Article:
Tag Archives: Gypsy self-government

László Bogdán is still the Roma miracle worker of Cserdi

It was just a little over four years ago that I wrote a post on László Bogdán, “the Roma miracle worker of Cserdi,” a small village in Baranya County where about 75% of the inhabitants are Roma. Bogdán is a man of exceptional intelligence, although he has only an eighth-grade education. As a result of his talents and hard work he became the head of a department in a multinational company in Pécs, which was shuttered shortly after Bogdán left the firm. At this point he moved back to the village of his ancestors to become its mayor. Since then, Cserdi has become a showcase of what a small, mostly Gypsy village can achieve with proper leadership. Cserdi by now owns fair sized forests, which the residents themselves established; they have several greenhouses; and they sell their products in Pécs and elsewhere. They even had extra to give away to poor people in Budapest. Cserdi was riddled with petty crime before Bogdán became mayor. On average 200 cases a year. Today, Cserdi is practically crime-free. Unemployment used to be extraordinarily high, but nowadays anyone who wants to work can.

Not surprisingly, opposition politicians have been intrigued by Bogdán and Cserdi. In November 2013 Ferenc Gyurcsány, chairman of the Demokratikus Koalíció, went to see Bogdán and, if I recall properly, was ambivalent about Bogdán’s draconian methods of achieving discipline among the Gypsy workers. Bogdán behaves the way an old-fashioned, harsh father would within his own family. He has no compunctions about intruding into the private lives of the Cserdi folks. For example, when some families complained about insufficient wages, he collected their garbage cans to show all the beer cans and empty boxes of cigarettes for everyone to see.

Although some human rights activists have criticized Bogdán, people are still intrigued by his success. A few days ago László Botka, MSZP candidate for the premiership, accompanied by István Ujhelyi, paid a visit to Cserdi. Botka urged Bogdán “to work together for a fairer Hungary which we can all call home.” But Bogdán is a fiercely independent man. As he said in an interview in 2015, he doesn’t want to be “the harlot” of any party.

Bogdán has a very low opinion of the network of Roma self-governments that was set up after 1990. He calls the leaders practically illiterate crooks who pocket billions of euros given for Roma projects. If it depended on him, he would scrap the whole program. He considers Flórián Farkas, Orbán’s favorite Gypsy politician, the greatest enemy of the Hungarian Roma because not only has he embezzled millions but he exhibits all of the traits non-Gypsies associate with Roma culture.

Otherwise, many ideas of the Orbán regime appeal to him. First and foremost, the idea of a “work-based society.” In his opinion, his fellow Gypsies have gotten accustomed to sitting at home and receiving their monthly assistance. Gypsies have to relearn to work. He was apparently horrified listening to a speech by a liberal politician who advocated the notion of basic income. He got so upset that his “legs were shaking,” he was “all nerves.” He approves of the public works program, but not the way it works now. Communities spend the money they receive picking up cigarette butts from the streets instead of directing it to “productive work” and “commercial activities.”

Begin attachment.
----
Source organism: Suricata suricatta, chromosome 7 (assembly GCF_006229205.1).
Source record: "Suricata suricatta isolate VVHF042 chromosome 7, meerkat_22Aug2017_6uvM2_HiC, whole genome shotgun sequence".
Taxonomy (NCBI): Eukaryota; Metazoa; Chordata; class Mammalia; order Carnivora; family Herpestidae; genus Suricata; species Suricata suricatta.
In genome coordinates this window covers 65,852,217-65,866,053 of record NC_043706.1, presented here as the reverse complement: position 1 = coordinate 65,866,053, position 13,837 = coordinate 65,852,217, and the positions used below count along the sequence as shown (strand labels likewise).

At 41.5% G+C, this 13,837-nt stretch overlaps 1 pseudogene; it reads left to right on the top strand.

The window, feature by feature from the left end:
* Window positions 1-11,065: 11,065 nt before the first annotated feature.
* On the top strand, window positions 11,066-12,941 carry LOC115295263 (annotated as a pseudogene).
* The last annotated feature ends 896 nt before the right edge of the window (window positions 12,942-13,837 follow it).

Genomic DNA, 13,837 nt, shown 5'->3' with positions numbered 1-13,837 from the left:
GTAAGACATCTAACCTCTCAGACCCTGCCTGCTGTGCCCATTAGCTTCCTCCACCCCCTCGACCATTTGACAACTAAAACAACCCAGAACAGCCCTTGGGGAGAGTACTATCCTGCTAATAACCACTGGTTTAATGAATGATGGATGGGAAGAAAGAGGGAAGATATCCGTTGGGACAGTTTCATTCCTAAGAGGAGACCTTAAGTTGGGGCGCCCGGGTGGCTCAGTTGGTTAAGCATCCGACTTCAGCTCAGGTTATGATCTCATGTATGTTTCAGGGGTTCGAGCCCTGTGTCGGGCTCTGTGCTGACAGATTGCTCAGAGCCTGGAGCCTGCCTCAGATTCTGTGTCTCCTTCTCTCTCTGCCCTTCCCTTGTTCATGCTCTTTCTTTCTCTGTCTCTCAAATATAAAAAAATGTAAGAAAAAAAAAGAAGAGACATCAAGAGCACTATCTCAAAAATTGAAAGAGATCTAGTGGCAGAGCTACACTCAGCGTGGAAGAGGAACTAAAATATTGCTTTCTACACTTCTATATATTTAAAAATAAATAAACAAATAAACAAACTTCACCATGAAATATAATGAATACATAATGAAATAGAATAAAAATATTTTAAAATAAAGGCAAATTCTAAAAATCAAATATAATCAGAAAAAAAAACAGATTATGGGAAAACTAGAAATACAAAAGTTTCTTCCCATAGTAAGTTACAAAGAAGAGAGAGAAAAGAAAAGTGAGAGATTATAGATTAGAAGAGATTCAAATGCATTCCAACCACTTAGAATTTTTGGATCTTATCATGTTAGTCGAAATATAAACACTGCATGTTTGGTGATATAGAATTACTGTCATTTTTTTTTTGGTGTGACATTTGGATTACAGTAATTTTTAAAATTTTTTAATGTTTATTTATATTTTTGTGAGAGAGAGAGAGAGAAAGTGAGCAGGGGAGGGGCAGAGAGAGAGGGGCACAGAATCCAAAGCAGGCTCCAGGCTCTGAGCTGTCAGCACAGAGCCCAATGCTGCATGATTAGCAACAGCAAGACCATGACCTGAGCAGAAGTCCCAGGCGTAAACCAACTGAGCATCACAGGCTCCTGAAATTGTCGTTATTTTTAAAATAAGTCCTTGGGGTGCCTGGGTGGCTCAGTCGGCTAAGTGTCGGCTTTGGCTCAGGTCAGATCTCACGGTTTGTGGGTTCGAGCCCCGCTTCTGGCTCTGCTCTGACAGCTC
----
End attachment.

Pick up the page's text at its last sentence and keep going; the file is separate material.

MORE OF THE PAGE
Bogdán is extraordinarily articulate and has plenty of opportunity to express his ideas. Therefore it is relatively easy to piece together his ideas about the ideal way of solving the “Gypsy problem.” Since most Gypsies live in small villages, far away from larger towns and cities which they have difficulty reaching, work must be created locally. And given that these villages are in rural areas, their business activities should be centered on agriculture. The money the communities receive from the central budget should be used to pay decent wages for productive work on public properties, which should be repurposed as agricultural land. This is how he started his Cserdi project. Without any machinery the local Gypsies created a large tract of agricultural land where they planted potatoes. And today, he continues, they are in the process of establishing a small factory that would use their produce to manufacture their own brand of canned goods. He envisages the Cserdi company as one day becoming a large concern that would buy up produce from nearby villages and supply large supermarkets with their “Lasipe” product. Lasipe means “goodness” in Lovari, a Gypsy language spoken in Hungary, Austria, and Slovakia.

This all sounds wonderful, but for that, each Gypsy community would need a sizable amount of initial and continuing capital and, what is even more important, one would need hundreds and hundreds of László Bogdáns. Unfortunately, even if Bogdán were ready to work with the Orbán government, which I highly doubt, Viktor Orbán has no intention of investing much money into a large-scale restructuring of the Roma communities. He is only interested in Gypsy votes, which apparently are guaranteed by Flórián Farkas and his friends, who are running the show at the moment.

I should add that Bogdán’s local fame spread over the years, and he became well known outside of Hungary. He is very enterprising and has received a great deal of assistance from abroad. For example, he made contacts with German companies, which helped with certain projects in Cserdi. As a result, he has traveled extensively abroad. His latest trip was to the United States, apparently arranged by former Hungarian Ambassador Réka Szemerkényi and Consul-General of New York Ferenc Kumin. The highlight of his three-week visit was the speech he delivered to the UN Commission on the Status of Women, “a body dedicated to the promotion of gender equality and the empowerment of women.” The topic of his speech was the serious problem of early marriage among the Roma, with girls becoming pregnant at the age of 12 and by the age of 30 being grandmothers. By 40 they are considered to be old women. He blamed Gypsy men for this state of affairs. He talked about his own insistence that the girls of Cserdi go to school and become educated. The trip to the United States obviously made an impression on him. “I could talk about Hungary as a Hungarian.” He was not distinguished as a Gypsy and therefore inferior.